Router-produced Clip Slots

At the beginning of my furniture-building days, I used pocket screws to attach tabletops to cases. Not the Kreg-style  pocket screws – although that technique has its place in a shop. I employed a technique similar to pocket screw holes found on Federal furniture where a pocket is cut into the rail before a screw is installed to make the final connection. In doing so, I found the need to create over-sized holes so as not to restrict wood movement, and that sometimes left things a little sloppy. I’ve never been a fan of the metal fasteners known as “figure eights.” If installed incorrectly, these connections also restrict wood movement from which a split top could be the result. These metal fasteners are a bit unsightly to my eye, as well.

I switched to a better method. I use wooden clips or L-shaped pieces that slip into slots cut in the rails. In my first book, “Fine Furniture for a Lifetime“, I described these process with a full page of photos and text. (If you need a copy of this out-of-print book, I have a small number available through my Online Store.) Since I first began using this technique, I created the slots with a plate joiner – I had no other need for my joiner when I dropped using biscuits in my work.

Notice the twinge of waste still in the righthand slot. That indicates my slot is oversize, and it requires extra work.

With the joiner set for a #20 biscuit, my slots were nicely shaped half-moons, so I could swivel clips into the slot for easy installation. However, to create a 1/4″ slot I had to setup the tool with its 1/8″-thick blade cutting a 1/2″ below the tools’ guide, layout my locations then cut the first half of each slot. Next I had to adjust the tool to cut from 5/8″ to 3/4″ before finishing the slots. I was frustrated whenever I cut slots just under 1/4″, and hated whenever I would cut the second slot leaving a small sliver of material – that sliver meant more work and that my slots were thicker than 1/4″. In fact, I eventually made setup blocks to accurately set my joiner cuts.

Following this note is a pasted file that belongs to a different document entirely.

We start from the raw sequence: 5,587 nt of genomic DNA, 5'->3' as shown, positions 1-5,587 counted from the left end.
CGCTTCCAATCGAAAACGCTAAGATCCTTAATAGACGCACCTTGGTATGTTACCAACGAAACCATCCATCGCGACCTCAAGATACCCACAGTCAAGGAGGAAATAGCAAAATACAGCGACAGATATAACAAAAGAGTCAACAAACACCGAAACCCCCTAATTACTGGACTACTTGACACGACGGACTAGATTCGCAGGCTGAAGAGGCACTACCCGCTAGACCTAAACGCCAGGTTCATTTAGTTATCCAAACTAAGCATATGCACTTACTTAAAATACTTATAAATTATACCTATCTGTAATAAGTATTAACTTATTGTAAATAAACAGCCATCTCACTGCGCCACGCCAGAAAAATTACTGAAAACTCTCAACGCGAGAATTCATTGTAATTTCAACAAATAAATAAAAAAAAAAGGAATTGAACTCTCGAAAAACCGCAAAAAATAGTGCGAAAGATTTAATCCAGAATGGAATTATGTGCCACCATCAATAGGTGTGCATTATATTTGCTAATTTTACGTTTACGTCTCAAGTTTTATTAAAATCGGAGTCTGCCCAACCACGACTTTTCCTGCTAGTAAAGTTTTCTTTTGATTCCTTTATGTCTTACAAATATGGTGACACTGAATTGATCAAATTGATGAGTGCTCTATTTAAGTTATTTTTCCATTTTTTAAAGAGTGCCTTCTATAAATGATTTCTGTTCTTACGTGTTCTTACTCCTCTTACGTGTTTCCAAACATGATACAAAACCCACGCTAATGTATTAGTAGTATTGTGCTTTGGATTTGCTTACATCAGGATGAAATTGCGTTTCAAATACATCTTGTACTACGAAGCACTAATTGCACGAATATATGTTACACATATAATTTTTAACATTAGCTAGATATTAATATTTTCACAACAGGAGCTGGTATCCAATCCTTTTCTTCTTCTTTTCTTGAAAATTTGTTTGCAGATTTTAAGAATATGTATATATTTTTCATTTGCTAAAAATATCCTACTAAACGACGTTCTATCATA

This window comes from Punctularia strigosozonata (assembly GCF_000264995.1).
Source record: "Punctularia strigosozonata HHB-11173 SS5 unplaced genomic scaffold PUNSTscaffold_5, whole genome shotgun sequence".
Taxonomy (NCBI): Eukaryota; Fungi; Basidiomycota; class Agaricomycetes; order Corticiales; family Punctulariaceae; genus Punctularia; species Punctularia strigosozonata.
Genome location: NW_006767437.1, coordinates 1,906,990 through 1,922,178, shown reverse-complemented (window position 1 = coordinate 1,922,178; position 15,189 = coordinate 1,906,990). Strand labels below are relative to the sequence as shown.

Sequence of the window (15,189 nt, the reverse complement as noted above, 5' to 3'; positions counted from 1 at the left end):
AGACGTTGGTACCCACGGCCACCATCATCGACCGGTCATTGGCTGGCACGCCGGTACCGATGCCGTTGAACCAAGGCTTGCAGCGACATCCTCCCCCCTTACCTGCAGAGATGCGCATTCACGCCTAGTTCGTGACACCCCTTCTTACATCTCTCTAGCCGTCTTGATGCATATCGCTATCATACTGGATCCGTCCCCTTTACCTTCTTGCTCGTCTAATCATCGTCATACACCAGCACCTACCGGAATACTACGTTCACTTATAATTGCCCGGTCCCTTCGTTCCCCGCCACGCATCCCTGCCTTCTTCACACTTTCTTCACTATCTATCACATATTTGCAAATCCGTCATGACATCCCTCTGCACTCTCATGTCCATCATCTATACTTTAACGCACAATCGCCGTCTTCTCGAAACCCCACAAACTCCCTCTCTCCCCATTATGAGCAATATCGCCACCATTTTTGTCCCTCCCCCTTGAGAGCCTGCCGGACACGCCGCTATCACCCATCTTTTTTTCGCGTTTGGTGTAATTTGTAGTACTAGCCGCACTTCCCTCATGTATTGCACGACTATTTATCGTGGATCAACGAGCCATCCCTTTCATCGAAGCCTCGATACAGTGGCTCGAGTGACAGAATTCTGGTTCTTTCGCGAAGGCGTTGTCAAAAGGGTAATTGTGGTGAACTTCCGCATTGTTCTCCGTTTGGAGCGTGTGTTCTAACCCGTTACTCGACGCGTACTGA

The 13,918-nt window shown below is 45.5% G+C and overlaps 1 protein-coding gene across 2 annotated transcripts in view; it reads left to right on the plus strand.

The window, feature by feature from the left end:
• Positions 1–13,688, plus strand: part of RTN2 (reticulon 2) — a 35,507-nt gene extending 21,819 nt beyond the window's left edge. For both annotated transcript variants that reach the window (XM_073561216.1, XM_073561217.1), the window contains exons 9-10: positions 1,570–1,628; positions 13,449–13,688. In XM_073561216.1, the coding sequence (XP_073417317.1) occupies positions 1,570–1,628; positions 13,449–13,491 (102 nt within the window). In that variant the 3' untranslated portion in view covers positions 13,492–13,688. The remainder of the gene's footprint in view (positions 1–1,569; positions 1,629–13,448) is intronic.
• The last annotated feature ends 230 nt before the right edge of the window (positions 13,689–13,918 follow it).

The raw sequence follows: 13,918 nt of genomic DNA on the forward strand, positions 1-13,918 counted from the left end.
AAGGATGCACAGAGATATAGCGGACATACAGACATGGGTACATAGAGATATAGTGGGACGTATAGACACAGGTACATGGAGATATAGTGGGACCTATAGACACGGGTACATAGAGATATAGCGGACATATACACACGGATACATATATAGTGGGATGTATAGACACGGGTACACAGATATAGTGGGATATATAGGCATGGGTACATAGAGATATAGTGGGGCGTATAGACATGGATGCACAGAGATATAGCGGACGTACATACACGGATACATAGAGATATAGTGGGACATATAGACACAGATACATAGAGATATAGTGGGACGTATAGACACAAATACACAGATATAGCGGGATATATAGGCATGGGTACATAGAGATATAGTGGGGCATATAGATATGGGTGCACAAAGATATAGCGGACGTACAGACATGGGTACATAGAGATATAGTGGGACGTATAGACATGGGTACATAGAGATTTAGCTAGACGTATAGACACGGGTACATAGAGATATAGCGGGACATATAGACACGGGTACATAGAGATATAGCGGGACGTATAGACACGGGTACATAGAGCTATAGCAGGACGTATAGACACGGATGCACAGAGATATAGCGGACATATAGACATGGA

Here's a closer look at the three-wing cutter loaded into my router.

A while back, as I stared at my router loaded with a 1/4″ three-wing cutter, I decided this might just work to cut the slots. Adjustments for setup were easy. A single pass is all that’s needed. I had to save time, and more importantly, I would get a reliable slot. The one caveat to this technique, is that I’ve found it not so easy to balance the router on a 3/4″-wide surface as in the top edge of my rails. To take any worry out of the equation, I snap a scrap fence in position as I work.

With a simple push into the frame – a bearing stops the depth of cut at 1/2″, just as the plate joiner – and my slots are cut. This way I know that each slot is exactly a 1/4″ so the tongue on my clips is set at a 1/4″, too. And the operation is a one-hand job when using a small trim router. Piece of cake!

Build Something Great!

Glen

Next week: Look for another router post. I’ve known about a technique to enlarge a pattern by predetermined increments and I’ll show you how I  put this to use building a slant-lid desk interior.

1 Comment

Filed under Power Tools, Routers, Shop Tips

One response to “Router-produced Clip Slots

  1. megan

    And a cup of custard!

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